It may not be as obvious as you may think to identify when someone needs eating disorder (ED) help. There is a common and incorrect perception that everyone with an eating disorder is super skinny and sickly. The truth is that someone may be in dire need of help way before their eating disorder progresses to this kind of depth and severity.
Stigma Prevents People From Getting Eating Disorder Help
Grey’s Anatomy star Ellen Pompeo is known for her slight frame, and she is often the subject of speculation about an eating disorder. She recently spoke out about this stigma and how harmful it is to both people who are naturally thin and don’t have an eating disorder, and people who may be of normal weight but suffering from an ED.
In a recent Self Magazine article, they talk about how you simply cannot identify an eating disorder in a person just by looking at them. The fact of the matter is that people come in all shapes and sizes. Some are naturally curvier, while others are rail thin. The most important thing to stress is that a body type can’t be changed, and not that restricted eating will help someone change the way their body looks.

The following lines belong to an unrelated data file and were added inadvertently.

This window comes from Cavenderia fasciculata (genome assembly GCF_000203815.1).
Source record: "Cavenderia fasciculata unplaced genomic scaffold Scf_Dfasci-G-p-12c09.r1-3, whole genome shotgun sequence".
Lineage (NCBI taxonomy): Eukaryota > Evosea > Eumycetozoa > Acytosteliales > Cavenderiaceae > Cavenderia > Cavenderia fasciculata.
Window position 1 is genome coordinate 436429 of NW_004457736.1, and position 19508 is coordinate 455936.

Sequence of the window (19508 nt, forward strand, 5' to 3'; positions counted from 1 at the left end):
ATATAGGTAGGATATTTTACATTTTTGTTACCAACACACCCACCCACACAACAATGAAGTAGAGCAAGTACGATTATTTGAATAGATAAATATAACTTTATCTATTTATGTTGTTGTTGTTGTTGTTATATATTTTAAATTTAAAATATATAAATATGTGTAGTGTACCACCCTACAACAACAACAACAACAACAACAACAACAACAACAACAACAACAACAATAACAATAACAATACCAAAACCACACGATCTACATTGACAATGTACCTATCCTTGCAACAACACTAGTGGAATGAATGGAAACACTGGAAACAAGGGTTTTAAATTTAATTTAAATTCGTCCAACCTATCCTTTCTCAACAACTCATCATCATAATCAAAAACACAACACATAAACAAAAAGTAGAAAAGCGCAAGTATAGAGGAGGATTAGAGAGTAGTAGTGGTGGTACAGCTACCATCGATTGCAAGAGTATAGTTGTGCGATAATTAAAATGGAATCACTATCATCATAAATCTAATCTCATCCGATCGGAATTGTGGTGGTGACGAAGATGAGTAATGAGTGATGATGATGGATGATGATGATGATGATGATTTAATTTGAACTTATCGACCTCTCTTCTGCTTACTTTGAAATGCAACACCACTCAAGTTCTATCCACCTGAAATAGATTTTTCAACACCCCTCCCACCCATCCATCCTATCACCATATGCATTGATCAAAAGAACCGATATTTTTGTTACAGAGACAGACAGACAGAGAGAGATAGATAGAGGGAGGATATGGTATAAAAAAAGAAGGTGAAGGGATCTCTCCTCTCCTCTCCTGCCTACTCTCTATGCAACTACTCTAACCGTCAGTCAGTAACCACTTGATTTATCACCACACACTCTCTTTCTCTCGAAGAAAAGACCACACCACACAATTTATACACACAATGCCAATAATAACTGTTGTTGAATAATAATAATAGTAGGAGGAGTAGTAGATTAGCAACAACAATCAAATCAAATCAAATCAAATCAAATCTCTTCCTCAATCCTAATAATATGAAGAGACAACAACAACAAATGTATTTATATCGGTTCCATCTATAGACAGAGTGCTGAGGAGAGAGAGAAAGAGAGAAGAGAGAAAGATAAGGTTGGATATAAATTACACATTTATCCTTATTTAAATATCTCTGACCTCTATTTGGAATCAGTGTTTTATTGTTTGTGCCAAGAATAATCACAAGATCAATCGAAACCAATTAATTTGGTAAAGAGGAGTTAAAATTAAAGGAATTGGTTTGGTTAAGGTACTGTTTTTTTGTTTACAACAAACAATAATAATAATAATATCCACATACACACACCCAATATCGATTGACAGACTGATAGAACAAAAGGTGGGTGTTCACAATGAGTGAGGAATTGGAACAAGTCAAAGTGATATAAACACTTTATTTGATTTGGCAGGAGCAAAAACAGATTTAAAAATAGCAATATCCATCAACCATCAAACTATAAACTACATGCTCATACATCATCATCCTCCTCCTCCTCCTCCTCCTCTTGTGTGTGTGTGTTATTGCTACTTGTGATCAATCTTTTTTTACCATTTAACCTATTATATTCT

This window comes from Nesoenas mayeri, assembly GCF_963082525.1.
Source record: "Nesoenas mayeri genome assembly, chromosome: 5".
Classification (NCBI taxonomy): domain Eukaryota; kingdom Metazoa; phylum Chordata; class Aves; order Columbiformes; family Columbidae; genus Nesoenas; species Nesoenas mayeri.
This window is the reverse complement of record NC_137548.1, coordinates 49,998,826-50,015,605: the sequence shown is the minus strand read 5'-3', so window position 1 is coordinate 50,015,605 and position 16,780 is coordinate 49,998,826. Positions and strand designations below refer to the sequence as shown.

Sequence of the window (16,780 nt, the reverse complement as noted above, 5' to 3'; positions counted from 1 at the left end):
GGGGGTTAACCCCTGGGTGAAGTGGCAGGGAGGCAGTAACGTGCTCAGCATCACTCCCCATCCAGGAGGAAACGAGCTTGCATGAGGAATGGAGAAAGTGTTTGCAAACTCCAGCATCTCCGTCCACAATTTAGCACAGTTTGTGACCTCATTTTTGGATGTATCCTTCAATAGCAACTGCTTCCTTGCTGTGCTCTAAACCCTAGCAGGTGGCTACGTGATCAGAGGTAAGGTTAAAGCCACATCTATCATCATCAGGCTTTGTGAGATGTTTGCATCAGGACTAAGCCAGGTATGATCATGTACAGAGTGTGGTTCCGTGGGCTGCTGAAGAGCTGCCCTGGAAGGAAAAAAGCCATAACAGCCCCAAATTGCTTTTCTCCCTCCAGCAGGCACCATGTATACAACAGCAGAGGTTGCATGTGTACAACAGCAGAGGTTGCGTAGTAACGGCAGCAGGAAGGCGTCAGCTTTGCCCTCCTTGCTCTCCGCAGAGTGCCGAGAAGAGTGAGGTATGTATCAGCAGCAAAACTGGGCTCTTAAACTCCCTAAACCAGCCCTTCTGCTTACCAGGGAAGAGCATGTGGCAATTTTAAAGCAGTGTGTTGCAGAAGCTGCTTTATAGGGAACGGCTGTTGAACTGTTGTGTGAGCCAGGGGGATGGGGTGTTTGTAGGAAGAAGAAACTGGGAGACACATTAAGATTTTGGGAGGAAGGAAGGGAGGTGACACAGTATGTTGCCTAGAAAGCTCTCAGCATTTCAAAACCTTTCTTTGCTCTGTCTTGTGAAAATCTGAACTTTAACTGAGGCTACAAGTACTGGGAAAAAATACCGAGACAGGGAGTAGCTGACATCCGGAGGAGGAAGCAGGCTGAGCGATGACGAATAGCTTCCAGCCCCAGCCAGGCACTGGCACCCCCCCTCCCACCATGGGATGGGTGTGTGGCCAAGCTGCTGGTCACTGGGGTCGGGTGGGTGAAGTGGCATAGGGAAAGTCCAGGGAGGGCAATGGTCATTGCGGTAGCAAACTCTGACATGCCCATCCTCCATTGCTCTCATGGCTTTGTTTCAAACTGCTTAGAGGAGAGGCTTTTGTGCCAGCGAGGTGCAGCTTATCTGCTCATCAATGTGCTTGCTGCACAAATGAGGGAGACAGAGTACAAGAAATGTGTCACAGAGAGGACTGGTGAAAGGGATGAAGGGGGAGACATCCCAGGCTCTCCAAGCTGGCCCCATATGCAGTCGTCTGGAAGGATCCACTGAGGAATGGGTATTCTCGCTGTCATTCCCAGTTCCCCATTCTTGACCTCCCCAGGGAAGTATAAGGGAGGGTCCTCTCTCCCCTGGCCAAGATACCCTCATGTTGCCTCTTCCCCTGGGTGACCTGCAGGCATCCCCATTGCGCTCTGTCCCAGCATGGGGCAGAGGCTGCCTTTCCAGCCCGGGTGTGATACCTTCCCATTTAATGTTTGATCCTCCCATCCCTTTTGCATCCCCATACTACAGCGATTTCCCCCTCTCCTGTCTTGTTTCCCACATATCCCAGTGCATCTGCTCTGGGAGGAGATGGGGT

How You Can Identify an Eating Disorder
It’s time to throw out the concept that you can tell if someone has an eating disorder just by looking at them. That method is completely unreliable and only proves to further promote the stigma of disordered eating. Instead, here and some tried and true ways to see if someone may be struggling with an ED.
- Obsession with weight and caloric intake
- Complaining about their body
- Using diet pills or excessive caffeine to curb their food intake
- Visible food restriction
- Sudden weight change
- Frequent trips to the bathroom after eating
- The person feeling upset after eating
- Low self-esteem
- Hiding or storing food they claimed to have eaten
There are many signs of an eating disorder. The trick is to notice changes in habits and appearance. If you suspect someone you love has an eating disorder, it’s important to approach them in a calm and compassionate manner. Talk to them about what you have noticed, and why it concerns you. Allow them to explain things to you, and make sure to offer them a lot of love and compassion, with reassurance that you will help them get the help that they need to start treating their body better and feeling healthy and happy once again.